Saturday, August 13, 2016

Clear Water

So it begins.

Monday is the first day of school and thus begins my timid and small foray into the MathTwitterBlogosphere or #MTBoS. I've read a lot of math teacher blogs, and frankly have borrowed a lot of ideas from them, but I've never written my own. And there's good reason for that. It's because it's terrifying. There's a level of skin-thickness that has to come with doing this. After all, I'm going to lay ideas out there and see what comes back on them. Here's the thing, though: I'm pretty sure not all my ideas are good. I just don't really know sometimes which ones are and which ones aren't and if there's a wealth of intelligence and collaboration that far exceeds my own brain, I'm foolish if I don't take advantage of that. I guess there should be a little backstory before we get into my classroom.


I've actually been thinking about doing a math teacher blog for quite some time but couldn't make myself take the leap (see: terrified) until I read a thread of tweets on Dan Meyer's twitter feed and realized that I really needed to start doing it. Why? Because the discussion was how quickly teaching improves when you blog about it and take it seriously. The answer was 2:1. 2:1!!! Even if my base rate of improvement is slow, doubling it can't be a bad thing. So here I am.


And then there's the first day of school Monday. I'll spare you the gory details of what the first 10-12 weeks of my last school year was like and just jump to the fact that I'm a totally different teacher because those 10-12 weeks completely forced me to redefine, in the best possible way, what I do in my classroom everyday. It wasn't pretty, but then I spent the rest of the school year just becoming a teacher again. This year, I'm going to become a better teacher. I hope.


So what am I doing this year? What am I hoping to accomplish with my bright-eyed young freshmen? Well, if you know me, it's no big secret that I'm a huge fan of Hamilton: An American Musical, and as I explored more about it, I also became a huge fan of the creator, Lin-Manuel Miranda. Sometime over the summer I ended up watching an interview with Miranda and he said something that has been bouncing around in my head ever since. The question was something like, "How do you know what to write?" and his response was that writing is sometimes like turning on a faucet and watching rusty water flow out and you keep watching it flow and you keep working with that faucet and eventually, clear water comes out, and that's what you write down, the clear water. It stuck with me. Clear water. 


That's what I want for my freshmen math students.The more that I think about it, the more that I think we're wired to understand relationships in the real world. That probably sounds stupid because it just sounds so obvious, but I don't think it's as obvious as I think it is. Take, for example, Katie Ledecky. If you watched or read anything related to the Olympics this week you'll know who she is and what she's managed to accomplish. But the bottom line is everyone knew that Katie was going to win after probably the first 150m of the 800 free. Why? Because her rate of change (speed) was just simply faster than everyone else's. Most of us wouldn't describe it that way, but then I started to wonder if that's part of the problem.  Has the rat race of mathematics education potentially led my students, who come from 60+ middle schools across multiple counties, to stop wondering about things like, "How much faster is she really?" and to worry about things like, "But am I going to get the answer right?" Has the way that I used to, and sometimes probably still do, deliver math instruction totally and completely obliterated any sense of curiosity about the way that students understand math? Have I become the reactant that has caused the rust that is mucking up the chance for clear water? Maybe. This year, I'm aiming for clear water. I want to get rid of the rust and make space for the clear water to run and in the end I want the students to see both the rust and the water, because for them to see one, they have to recognize what the other is. To get rid of the rust, they have to know what's causing it and to get to the water, the rust has got to be run out.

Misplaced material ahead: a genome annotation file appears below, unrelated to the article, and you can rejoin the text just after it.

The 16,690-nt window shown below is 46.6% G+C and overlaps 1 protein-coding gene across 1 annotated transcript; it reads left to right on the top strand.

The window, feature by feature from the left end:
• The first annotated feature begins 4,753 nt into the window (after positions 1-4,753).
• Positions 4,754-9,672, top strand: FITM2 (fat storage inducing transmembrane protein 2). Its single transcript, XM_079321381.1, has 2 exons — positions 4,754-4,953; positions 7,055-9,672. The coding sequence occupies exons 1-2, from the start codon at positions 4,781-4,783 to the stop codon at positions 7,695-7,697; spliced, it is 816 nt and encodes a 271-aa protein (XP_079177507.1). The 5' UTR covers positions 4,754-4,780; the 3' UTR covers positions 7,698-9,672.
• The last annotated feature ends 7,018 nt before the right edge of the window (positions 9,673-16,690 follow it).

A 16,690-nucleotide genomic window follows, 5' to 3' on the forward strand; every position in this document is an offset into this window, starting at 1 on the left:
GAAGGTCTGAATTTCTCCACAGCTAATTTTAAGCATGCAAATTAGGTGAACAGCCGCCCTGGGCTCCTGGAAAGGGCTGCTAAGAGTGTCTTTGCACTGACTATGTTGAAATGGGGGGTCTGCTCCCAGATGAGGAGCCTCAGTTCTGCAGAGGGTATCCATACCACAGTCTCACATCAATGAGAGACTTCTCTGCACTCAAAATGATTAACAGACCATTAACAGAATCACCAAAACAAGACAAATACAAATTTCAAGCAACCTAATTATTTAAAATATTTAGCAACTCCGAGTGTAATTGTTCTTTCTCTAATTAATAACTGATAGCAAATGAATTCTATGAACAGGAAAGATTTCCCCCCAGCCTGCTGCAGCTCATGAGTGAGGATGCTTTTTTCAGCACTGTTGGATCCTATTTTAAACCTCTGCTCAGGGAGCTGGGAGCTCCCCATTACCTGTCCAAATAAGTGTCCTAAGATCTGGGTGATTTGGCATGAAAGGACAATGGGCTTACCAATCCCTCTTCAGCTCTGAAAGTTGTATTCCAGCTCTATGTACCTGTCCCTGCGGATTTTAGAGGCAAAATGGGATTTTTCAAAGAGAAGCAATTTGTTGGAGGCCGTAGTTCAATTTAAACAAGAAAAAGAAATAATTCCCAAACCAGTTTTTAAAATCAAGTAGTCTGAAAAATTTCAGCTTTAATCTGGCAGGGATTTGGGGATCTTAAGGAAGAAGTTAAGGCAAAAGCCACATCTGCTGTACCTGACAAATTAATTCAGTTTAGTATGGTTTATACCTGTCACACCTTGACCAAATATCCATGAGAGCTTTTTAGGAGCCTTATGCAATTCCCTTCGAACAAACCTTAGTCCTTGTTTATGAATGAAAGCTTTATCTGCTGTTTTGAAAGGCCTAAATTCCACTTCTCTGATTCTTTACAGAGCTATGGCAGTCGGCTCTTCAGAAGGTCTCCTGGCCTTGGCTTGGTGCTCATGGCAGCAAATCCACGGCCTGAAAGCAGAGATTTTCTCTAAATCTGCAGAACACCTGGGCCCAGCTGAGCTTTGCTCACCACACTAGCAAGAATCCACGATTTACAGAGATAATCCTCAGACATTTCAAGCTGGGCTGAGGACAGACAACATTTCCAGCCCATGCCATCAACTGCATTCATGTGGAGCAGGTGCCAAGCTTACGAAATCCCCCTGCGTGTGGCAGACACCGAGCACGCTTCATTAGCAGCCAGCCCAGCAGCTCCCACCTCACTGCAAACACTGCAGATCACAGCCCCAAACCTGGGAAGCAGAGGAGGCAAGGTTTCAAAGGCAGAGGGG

Here's hoping. Anything is still possible in the anticipation leading up to the first day of school. Anything.

1 comment:

  1. Great post! I love the idea that "her rate of change (speed) was just simply faster than everyone else's."

    I was talking about Katie's race with my son and I think it would be a cool math problem to figure out how fast Katie Ledecky swam the 800 meters in miles per hour (of course, for shorter distances, I'm sure her speed would be faster). My son pointed out that for the 800 meter race, it would be an easier conversion to km per hour ... and of course he's right. But the point is that math is everywhere. Your students are lucky to have you stoking their curiosity and helping them recognize the rust and get to the clean water.

    -Steve Goldberg

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